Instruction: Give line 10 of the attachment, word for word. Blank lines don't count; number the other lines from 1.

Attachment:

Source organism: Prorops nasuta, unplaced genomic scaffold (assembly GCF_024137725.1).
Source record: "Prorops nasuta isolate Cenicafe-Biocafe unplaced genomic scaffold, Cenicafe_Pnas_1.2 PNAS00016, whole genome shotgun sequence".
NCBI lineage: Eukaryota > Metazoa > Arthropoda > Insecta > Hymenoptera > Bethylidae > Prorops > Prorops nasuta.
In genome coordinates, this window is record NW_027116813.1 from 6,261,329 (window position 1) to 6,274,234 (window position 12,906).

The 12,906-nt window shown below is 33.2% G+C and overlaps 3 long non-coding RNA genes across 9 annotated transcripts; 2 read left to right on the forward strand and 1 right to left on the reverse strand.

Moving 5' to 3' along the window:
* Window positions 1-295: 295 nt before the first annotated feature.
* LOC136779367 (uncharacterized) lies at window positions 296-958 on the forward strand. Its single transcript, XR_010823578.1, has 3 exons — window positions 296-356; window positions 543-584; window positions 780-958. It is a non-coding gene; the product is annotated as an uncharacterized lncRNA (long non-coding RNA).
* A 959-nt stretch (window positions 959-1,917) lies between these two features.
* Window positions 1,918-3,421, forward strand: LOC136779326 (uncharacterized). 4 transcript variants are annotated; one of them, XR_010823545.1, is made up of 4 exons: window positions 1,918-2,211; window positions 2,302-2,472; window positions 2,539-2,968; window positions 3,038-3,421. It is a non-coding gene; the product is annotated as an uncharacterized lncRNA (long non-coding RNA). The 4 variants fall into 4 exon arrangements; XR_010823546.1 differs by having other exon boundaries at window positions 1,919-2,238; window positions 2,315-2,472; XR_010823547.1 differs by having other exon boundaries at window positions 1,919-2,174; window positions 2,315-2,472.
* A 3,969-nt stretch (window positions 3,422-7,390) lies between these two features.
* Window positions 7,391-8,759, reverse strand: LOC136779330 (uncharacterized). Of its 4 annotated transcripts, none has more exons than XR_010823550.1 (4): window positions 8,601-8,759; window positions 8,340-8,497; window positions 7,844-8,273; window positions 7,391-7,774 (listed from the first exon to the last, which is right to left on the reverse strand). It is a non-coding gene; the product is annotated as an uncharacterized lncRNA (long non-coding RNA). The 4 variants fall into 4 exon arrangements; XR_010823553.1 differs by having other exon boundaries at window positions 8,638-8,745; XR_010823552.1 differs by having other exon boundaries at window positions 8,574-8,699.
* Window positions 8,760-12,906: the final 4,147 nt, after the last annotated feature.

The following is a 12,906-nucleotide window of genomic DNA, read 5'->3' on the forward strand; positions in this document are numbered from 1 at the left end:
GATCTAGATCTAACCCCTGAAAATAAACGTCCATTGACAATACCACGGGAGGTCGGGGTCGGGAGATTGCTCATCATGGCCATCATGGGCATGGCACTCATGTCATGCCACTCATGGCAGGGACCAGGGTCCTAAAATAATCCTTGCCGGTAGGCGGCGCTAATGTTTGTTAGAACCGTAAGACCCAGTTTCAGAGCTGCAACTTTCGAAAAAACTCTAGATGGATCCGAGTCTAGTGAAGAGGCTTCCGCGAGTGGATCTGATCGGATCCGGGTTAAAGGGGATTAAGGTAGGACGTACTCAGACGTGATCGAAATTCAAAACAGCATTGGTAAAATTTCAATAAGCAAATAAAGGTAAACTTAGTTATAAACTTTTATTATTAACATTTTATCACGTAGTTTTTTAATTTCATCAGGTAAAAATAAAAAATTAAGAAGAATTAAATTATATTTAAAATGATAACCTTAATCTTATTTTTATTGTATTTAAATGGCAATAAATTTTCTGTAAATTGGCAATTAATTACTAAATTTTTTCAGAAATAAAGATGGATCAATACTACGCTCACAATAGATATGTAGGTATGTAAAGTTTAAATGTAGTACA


* Window positions 1,918-3,421, forward strand: LOC136779326 (uncharacterized). 4 transcript variants are annotated; one of them, XR_010823545.1, is made up of 4 exons: window positions 1,918-2,211; window positions 2,302-2,472; window positions 2,539-2,968; window positions 3,038-3,421. It is a non-coding gene; the product is annotated as an uncharacterized lncRNA (long non-coding RNA). The 4 variants fall into 4 exon arrangements; XR_010823546.1 differs by having other exon boundaries at window positions 1,919-2,238; window positions 2,315-2,472; XR_010823547.1 differs by having other exon boundaries at window positions 1,919-2,174; window positions 2,315-2,472.